Your browser is no longer supported

For the best possible experience using our website we recommend you upgrade to a newer version or another browser.

Your browser appears to have cookies disabled. For the best experience of this website, please enable cookies in your browser

We'll assume we have your consent to use cookies, for example so you won't need to log in each time you visit our site.
Learn more

Obituary | ICE past president Stuart Mustow


ICE past president and former County Surveyor for the West Midlands Stuart Mustow has died at the age of 90 after a short illness. 

A British civil engineer who had a long association with municipal engineering, Mustow is perhaps best known for his 12-year stint as County Surveyor of the newly-created West Midlands County Council (WMCC) and the instrumental role he played in 1978 of the discovery of defective concrete in structures on the Birmingham Inner Ring Road and the consequential decision to strip maintenance responsibility of the road from Birmingham City Council.

He stumbled upon engineering as a career after a neighbour and friend, Phillip Newby, who worked in local government, told him it was possible to get engineering apprenticeships with some authorities including time at college. That advice led to him becoming an Engineering Learner at Oldbury Borough. This ultimately resulted in a BSc from Aston University and Associate Membership of the ICE by age 27. The rest of his career was spent working in local government, including stretches as deputy borough engineer at Wolverhampton, city engineer at Stoke on Trent before becoming County Surveyor at the newly-created West Midlands County Council in 1974, a role he kept until the combined authority was abolished by then prime minister Margaret Thatcher in 1986.

The authority had sweeping powers running regional services such as transport and emergency services from Coventry to Wolverhampton as well as acting as government agent for the M5 and M6 motorways and owning and operating the rapidly expanding Birmingham Airport.

This included designing and project managing construction of a new main terminal on a new site that provided links to the West Coast Main Line railway and the NEC exhibition centre. The terminal opened by The Queen in May 1984 and in his memoirs Mustow recalled that the project cost was £60M and such was the relationship with the contractors that the final account was agreed just six months after completion.

But it was his actions following discovery of defective concrete in bridge beams at St Chad’s Circus and eight other locations on the Birmingham Inner Ring Road for which he is most known. In July 1978 Mustow recommended that the responsibility for maintenance of the road be taken from Birmingham City Council and given to WMCC, a measure approved by the Department of the Environment and seen as a loss of face for Birmingham Council.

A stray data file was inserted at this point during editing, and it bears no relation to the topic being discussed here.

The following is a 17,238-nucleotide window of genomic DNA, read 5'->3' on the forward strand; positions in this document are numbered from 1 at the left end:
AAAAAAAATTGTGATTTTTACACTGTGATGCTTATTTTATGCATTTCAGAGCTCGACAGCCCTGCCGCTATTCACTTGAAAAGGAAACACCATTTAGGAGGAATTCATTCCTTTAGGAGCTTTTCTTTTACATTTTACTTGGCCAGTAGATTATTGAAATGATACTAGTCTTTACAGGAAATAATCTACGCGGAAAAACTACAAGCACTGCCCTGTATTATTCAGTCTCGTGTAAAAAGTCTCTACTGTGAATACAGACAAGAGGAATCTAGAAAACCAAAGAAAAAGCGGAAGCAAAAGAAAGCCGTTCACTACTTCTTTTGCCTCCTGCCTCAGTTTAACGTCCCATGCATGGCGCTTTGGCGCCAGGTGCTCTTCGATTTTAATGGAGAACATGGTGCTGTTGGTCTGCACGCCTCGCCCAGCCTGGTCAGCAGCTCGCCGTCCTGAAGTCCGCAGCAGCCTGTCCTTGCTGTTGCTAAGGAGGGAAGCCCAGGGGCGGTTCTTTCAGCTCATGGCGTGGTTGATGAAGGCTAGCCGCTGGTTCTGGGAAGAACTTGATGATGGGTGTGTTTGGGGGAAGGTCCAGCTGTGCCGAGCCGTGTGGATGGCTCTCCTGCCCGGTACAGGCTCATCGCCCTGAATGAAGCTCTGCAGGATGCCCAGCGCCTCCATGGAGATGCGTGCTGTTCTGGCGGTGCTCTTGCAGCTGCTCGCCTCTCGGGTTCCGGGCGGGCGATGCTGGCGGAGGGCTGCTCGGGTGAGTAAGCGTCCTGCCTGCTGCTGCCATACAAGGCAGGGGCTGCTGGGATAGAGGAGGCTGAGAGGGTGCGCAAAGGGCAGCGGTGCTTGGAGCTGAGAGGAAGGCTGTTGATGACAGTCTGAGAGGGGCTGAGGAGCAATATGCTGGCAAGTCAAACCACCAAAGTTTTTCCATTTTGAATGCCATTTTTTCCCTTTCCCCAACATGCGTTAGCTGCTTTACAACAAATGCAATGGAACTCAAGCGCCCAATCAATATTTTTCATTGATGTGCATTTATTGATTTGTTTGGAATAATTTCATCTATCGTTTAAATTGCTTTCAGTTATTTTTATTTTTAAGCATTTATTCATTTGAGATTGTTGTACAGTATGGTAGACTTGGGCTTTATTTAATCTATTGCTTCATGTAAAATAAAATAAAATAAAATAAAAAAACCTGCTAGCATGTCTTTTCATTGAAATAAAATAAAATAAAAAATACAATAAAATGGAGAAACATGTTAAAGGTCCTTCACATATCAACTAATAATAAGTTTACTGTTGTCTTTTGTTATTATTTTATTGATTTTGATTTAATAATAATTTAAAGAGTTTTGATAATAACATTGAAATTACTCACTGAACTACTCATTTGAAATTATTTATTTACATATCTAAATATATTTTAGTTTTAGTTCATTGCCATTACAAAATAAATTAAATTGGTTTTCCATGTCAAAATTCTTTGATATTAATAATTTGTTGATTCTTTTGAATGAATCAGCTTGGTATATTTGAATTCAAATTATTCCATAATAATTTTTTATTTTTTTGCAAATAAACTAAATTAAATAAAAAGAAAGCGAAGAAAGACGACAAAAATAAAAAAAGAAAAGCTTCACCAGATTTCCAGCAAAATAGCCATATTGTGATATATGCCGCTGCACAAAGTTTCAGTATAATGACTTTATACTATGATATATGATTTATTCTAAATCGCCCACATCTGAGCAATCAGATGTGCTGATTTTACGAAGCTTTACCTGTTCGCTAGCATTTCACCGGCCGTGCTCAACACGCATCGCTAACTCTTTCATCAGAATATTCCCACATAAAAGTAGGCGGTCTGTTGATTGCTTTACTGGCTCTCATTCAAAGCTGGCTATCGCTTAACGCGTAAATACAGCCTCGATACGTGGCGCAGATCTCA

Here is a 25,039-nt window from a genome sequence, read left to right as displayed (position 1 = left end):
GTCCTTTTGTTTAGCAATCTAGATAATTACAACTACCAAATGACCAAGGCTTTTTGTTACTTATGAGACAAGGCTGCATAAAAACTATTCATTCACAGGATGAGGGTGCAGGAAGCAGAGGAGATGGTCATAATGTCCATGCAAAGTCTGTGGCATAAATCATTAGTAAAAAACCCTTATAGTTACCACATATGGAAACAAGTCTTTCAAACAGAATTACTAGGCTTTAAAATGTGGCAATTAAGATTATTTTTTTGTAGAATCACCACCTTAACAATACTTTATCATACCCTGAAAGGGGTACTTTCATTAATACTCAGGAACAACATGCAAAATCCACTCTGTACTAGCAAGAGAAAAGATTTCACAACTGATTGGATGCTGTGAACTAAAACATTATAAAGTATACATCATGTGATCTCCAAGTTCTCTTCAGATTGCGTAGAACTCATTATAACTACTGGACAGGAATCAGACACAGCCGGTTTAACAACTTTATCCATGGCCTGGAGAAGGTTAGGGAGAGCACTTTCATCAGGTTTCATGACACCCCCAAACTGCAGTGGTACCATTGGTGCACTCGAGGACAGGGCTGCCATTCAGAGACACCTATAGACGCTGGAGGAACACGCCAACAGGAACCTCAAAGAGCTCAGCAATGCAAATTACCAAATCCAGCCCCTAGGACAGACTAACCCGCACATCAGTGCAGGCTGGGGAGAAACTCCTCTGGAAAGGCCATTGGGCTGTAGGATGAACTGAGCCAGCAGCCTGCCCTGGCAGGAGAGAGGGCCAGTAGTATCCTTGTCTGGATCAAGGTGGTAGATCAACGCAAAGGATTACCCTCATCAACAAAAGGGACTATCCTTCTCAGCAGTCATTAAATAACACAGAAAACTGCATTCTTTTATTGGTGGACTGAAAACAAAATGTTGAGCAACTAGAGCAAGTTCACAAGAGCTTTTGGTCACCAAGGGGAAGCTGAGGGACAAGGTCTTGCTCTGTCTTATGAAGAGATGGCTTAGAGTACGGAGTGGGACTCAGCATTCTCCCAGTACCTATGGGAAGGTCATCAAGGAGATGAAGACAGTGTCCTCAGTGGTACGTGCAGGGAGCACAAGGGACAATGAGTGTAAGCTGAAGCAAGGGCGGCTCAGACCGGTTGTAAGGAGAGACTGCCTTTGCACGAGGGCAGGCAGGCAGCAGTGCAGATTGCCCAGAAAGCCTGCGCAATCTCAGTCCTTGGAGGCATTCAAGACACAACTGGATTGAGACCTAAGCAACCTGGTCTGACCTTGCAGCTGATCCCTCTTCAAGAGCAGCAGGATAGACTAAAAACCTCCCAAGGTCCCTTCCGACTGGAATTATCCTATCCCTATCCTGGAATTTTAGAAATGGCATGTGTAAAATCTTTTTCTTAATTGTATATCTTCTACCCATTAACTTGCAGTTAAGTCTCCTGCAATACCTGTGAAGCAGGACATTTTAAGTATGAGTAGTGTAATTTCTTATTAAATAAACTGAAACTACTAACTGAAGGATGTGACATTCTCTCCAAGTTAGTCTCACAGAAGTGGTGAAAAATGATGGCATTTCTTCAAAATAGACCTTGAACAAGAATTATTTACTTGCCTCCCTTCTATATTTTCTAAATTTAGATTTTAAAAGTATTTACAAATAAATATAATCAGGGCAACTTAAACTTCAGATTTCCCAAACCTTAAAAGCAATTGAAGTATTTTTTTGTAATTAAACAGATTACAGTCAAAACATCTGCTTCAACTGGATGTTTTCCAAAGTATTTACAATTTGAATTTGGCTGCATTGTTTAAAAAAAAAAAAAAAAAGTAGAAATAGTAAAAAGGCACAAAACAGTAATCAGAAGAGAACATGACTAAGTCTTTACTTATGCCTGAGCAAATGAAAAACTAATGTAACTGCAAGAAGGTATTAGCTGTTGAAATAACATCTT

Upon abolition of WMCC he retired from local authority work at this point to become a consulting engineer with Atkins. He also appeared on radio and television programmes and in satirical magazine Private Eye.

In 1990 he was invited to become a succeeding vice president of the ICE, an invitation he described as entirely unexpected, but one that proved to be the start of a very worthwhile conclusion to much of his career. He was given the role of foreign affairs VP at a time when the Institution was involved in a great deal of work on natural disasters and their implications and in his time a valuable report on mitigation was published and well received.

He became President in November 1993 where he made steps to secure greater recognition of the role of the civil engineer in society and made changes to the ICE’s annual report such that it made reference to an annual survey of the attitudes of its members.

Outside of engineering he was a keenly religious man, as referenced by his New Civil Engineer cover photograph which pictured him and his wife Sigrid outside a church.

Together they ran the “S and S Mustow Trust” between 1970 and 2017 which grants to educational, religious and poverty relief charities and individuals.

Stuart mustow

He loved the outdoors and in his youth spent many holidays hiking, climbing and skiing and continued walking in his beloved Derbyshire into his late Eighties. This, along with a keen interest in engineering and current affairs kept him active and open-minded. His greatest passion though was his family and he invested enormous energy and enthusiasm in supporting his children, their partners and each and every grandchild in equal measure. His humour, positive attitude and great warmth are missed by all.

Stuart Mustow was born on 26 November 1928 in Smethwick, United Kingdom. He is survived by his wife Sigrid, three children Steve, Ruth and Paul, their partners and his seven grandchildren.

  • A thanksgiving service is being held on Monday 17 June at 11.30am, at Ashbourne Methodist Church, Church Street, Ashbourne, Derbyshire, DE6 1AE.

Readers' comments (1)

  • So sorry to hear that Stuart Mustow has passed away; he was a very firm but fair boss; you always knew where you were with Stuart. I owe him plenty in my career; from appointing me in the first place to encouraging me to take an active part in Institution affairs. Kathleen and I send our condolences to his family.
    Roger R Ball (at one time Assistant County Surveyor at West Midland County Council).

    Unsuitable or offensive? Report this comment

Have your say

You must sign in to make a comment

Please remember that the submission of any material is governed by our Terms and Conditions and by submitting material you confirm your agreement to these Terms and Conditions. Please note comments made online may also be published in the print edition of New Civil Engineer. Links may be included in your comments but HTML is not permitted.